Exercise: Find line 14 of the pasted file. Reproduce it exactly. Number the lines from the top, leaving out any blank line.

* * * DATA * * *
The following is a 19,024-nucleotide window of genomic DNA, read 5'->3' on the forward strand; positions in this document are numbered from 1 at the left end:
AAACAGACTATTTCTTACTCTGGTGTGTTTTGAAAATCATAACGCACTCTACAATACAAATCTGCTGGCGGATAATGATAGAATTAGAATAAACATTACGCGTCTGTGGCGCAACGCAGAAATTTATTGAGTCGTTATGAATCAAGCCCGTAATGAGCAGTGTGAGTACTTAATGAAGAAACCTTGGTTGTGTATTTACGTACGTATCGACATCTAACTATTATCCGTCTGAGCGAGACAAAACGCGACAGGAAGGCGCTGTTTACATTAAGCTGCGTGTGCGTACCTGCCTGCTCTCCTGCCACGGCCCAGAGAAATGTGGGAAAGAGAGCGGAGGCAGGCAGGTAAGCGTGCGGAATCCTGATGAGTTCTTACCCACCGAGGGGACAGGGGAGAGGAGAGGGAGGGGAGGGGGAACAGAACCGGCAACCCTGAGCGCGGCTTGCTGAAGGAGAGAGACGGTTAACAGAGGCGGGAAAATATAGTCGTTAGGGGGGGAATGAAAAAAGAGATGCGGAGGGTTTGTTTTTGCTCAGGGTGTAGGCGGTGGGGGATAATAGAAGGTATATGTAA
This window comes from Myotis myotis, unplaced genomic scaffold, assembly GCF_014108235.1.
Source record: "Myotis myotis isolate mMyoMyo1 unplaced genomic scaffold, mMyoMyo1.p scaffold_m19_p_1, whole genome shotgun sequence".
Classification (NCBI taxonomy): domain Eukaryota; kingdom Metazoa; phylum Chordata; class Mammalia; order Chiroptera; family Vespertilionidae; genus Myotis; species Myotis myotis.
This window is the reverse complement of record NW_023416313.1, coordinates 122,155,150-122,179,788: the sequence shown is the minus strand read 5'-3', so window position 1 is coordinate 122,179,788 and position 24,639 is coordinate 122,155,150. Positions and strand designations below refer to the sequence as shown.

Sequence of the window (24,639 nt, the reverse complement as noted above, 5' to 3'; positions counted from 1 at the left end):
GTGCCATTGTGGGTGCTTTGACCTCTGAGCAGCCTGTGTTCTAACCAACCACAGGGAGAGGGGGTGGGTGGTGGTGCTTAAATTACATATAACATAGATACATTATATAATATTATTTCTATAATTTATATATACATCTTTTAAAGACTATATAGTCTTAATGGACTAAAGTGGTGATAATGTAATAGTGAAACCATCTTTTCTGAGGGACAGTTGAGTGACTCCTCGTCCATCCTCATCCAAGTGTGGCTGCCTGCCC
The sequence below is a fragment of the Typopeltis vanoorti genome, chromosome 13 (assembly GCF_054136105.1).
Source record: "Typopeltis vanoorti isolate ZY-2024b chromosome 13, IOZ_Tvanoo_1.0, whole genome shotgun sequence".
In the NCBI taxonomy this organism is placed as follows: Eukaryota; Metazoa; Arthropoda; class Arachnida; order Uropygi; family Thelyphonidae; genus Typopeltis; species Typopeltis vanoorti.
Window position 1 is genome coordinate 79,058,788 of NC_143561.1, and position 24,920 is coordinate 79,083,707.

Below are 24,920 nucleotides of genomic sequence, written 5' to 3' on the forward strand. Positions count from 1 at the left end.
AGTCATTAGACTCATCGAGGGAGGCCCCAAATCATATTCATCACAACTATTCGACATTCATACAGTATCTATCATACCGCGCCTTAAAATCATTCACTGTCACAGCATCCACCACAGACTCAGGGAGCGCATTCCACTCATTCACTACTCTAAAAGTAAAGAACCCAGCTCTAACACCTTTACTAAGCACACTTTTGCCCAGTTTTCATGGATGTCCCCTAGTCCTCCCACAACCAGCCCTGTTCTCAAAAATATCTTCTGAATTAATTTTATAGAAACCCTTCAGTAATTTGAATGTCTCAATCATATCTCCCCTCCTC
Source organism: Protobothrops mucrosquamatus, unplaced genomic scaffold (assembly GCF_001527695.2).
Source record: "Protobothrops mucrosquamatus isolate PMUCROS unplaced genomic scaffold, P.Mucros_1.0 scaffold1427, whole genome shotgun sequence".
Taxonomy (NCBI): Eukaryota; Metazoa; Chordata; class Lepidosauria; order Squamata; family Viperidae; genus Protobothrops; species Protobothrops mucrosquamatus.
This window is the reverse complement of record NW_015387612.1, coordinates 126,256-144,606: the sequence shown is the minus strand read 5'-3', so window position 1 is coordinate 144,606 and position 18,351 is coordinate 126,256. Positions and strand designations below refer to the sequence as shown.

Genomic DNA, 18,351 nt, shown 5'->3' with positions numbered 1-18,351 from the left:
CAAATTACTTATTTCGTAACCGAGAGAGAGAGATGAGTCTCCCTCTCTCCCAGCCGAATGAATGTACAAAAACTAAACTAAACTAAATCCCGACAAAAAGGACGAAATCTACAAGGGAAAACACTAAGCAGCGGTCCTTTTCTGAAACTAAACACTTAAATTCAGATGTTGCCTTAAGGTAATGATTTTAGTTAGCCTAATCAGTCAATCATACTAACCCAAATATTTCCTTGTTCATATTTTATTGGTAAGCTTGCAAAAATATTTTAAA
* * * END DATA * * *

AGTCATTAGACTCATCGAGGGAGGCCCCAAATCATATTCATCACAACTATTCGACATTCATACAGTATCTATCATACCGCGCCTTAAAATCATTCACTGTCACAGCATCCACCACAGACTCAGGGAGCGCATTCCACTCATTCACTACTCTAAAAGTAAAGAACCCAGCTCTAACACCTTTACTAAGCACACTTTTGCCCAGTTTTCATGGATGTCCCCTAGTCCTCCCACAACCAGCCCTGTTCTCAAAAATATCTTCTGAATTAATTTTATAGAAACCCTTCAGTAATTTGAATGTCTCAATCATATCTCCCCTCCTC